Mar 27, 2014 - From staff reportsA highly anticipated audit of federal spending by Wyoming government agencies was released Wednesday, with the Wyoming Department of Education receiving high marks for fiscal compliance and adherence to procedures.
In a prepared statement, Superintendent of Public Instruction Cindy Hill said she is pleased with the results of the federal audit of state agencies.
Opponents of Hill who supported the unconstitutional Senate File 104 that stripped Hill of her authority as elected state superintendent claimed the audit would uncover major infractions that supported their swift, drastic removal of Hill from office in January of 2012.
No evidence of any serious infraction was uncovered.
The audit can be found at the Wyoming State Auditors website at: http://sao.state.wy.us/Auditor/Publications/Audit/Stwyaudt2013.pdf
The Cheyenne-based auditing firm of McGee, Hearne and Paix stated in the 63-page audit summary that "the state complied, in all material respects, with the types of compliance requirements referred to above that could have a direct and material effect on each of its major federal programs for the year ended June 30, 2013."
The audit covered fiscal 2012-13, with Hill managing the WDE for the first seven months and, following the passage for Senate File 104 removing Hill from power, interim appointed director Jim Rose managing for the final five months until July 1, 2013.
The WDE budget related to federal expenditures during this period totaled $118 million. The auditors found two questioned costs in their review. The first was a federal allocation of $26,335 that was not spent by division director for career and technical education Teri Wigert and was subsequently returned. This appeared to have occurred during Rose's tenure as director.
The second notation was a salary of $46,800 that was properly spent but drawn from the wrong account.
A discrepancy of $46,000 out of a budget of $118,000,000 represents an accuracy in accounting rate of 99.96 percent over the 12-month period of the audit.
While the concentration of the governor's office and Wyoming Legislature has been focused on Hill's tenure at the WDE, other state agencies were discovered to have serious discrepancies in the audit process.
Appendix I of the audit report listed Department of Family Services, Workforce Services and Department of Environmental Quality in its role of overseeing the usage of Abandoned Mine Land revenue as areas of concern.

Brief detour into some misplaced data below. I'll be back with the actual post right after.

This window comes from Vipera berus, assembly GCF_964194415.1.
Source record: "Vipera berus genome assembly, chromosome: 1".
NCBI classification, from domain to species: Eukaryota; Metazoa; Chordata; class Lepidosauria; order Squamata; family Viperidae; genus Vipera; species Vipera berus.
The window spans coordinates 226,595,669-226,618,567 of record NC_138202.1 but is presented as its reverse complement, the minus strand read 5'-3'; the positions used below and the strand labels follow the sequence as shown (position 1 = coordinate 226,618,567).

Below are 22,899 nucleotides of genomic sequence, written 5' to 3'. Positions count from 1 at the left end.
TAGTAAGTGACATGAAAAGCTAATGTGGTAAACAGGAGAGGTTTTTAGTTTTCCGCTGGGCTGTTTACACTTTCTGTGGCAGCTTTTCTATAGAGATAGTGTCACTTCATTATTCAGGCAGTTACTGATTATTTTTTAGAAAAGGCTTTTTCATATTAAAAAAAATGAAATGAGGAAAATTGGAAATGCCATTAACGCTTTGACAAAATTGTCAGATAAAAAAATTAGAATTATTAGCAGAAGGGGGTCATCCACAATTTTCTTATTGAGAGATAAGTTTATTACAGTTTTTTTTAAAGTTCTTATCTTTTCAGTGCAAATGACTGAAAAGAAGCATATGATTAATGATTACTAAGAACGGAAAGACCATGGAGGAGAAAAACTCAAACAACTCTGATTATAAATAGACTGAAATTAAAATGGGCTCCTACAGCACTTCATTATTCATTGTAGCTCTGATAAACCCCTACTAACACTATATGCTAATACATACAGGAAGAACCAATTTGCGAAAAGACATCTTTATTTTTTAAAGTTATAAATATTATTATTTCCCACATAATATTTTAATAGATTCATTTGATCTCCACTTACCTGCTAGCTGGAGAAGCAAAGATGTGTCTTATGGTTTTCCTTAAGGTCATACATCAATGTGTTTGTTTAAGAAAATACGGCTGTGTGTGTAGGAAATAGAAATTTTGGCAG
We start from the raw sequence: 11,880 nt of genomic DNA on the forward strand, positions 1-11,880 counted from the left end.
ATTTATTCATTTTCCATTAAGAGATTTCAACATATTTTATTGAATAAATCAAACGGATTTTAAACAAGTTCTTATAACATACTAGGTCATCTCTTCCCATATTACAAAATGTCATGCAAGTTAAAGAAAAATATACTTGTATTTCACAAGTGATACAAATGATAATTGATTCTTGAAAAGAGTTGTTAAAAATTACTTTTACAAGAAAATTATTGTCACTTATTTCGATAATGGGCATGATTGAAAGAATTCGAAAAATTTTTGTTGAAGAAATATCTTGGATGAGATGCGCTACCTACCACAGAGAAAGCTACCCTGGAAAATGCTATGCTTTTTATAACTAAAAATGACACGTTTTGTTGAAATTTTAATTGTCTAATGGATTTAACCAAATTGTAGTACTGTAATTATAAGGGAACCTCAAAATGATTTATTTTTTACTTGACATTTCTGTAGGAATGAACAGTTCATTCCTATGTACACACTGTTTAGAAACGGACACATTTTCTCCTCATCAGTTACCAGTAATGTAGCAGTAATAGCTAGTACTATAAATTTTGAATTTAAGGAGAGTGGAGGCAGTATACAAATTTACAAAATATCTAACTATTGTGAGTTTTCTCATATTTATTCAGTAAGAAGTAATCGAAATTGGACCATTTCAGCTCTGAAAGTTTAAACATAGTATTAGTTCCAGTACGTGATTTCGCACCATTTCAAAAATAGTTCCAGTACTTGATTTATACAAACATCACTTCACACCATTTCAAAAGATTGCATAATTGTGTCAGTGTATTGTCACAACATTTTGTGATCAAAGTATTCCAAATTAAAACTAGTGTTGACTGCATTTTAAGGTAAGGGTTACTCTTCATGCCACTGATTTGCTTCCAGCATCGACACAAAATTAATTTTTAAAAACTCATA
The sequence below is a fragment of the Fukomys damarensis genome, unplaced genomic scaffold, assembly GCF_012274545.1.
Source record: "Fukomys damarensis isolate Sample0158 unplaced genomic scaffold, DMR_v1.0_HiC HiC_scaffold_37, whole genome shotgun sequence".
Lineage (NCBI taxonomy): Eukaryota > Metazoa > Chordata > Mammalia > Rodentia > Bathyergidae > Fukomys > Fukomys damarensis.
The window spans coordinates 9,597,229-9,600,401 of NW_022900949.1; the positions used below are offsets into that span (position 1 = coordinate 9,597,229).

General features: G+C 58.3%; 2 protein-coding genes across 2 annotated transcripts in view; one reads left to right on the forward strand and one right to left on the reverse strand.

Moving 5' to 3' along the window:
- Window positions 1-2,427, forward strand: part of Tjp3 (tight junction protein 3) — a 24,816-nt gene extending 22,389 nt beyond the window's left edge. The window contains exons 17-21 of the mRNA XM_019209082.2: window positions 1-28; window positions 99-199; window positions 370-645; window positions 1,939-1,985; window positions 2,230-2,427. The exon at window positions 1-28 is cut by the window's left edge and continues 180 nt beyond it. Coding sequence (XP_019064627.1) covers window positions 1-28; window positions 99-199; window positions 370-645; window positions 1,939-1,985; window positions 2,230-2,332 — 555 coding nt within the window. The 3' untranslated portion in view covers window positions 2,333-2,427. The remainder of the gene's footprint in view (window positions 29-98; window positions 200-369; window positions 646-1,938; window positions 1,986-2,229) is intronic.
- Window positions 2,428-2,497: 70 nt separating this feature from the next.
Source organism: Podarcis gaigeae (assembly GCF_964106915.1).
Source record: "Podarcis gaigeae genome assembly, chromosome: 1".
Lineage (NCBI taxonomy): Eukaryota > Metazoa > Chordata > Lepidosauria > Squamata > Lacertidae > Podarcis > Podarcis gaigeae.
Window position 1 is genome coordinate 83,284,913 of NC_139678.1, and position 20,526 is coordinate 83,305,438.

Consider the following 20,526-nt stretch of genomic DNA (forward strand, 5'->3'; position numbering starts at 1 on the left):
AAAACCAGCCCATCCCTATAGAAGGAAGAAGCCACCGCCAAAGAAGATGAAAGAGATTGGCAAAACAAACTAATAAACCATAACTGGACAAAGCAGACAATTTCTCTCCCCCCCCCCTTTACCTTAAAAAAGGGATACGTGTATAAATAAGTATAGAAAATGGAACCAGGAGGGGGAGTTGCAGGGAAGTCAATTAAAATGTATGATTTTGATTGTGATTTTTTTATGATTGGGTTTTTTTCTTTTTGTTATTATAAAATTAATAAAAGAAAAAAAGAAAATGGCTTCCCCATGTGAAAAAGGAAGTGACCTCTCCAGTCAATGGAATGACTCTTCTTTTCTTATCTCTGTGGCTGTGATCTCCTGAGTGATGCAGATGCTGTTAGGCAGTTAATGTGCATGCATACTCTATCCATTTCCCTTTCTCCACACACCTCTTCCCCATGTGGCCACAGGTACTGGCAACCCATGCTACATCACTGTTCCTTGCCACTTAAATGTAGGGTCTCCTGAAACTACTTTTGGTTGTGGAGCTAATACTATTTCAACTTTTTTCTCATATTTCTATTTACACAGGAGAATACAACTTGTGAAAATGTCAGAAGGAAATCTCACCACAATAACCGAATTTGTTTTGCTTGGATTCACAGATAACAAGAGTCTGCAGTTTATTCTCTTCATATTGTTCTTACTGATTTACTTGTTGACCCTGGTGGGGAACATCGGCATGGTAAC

In an unusual move, the audit contained third-party, anecdotal comments by WDE employee Diane Bailey and appointed director Richard Crandall citing concerns to the auditors that took place outside the scope of the audit. No anecdotal comments were included in any other agency's audit summary.
Bailey resigned from the WDE shortly after Hill's arrival, worked for the Wyoming School Facilities Department, then returned to the WDE after Hill was removed from office by SF104, which since has been struck down by the Wyoming Supreme Court as unconstitutional.Bailey and Crandall provided information to the auditors that, in their opinion, was problematic.
Earlier, Bailey had testified before a select legislative committee that federal dollars had been misspent in operating the now-defunct Laramie office of the WDE. After testifying under oath before the committee, Bailey recanted her testimony 24 hours later, acknowledging that, in fact, there was no misuse of funds.
The claims made by Bailey and Crandall were included in yet another study of Hill's office in the "McPherson report" given to the legislature last year. While the reports continue to cited anecdotally, as of yet no WDE employee has reported these concerns officially or attempted to mitigate the claims.
The audit process was unique in that Hill and her deputies were not allowed to provide information to the auditors, reportedly by order of Gov. Matt Mead. In most audits, the parties being audited provide data directly to the auditors when it is requested.
Gov. Mead made a public statement that he has "serious concerns" with the results of the WDE but made no comments on the reports concerning DFA, DEQ, or Health and Workforce Development, that his office also supervises under the executive branch of government.
Hill said the audit report confirmed her effective management of the WDE.
"I cannot say enough about the WDE staff and their hard work in ensuring that funds were carefully and properly spent," Hill said. "While there is always room for improvement, they are the reason that in recent years the WDE has maintained a strong record of clean audits."
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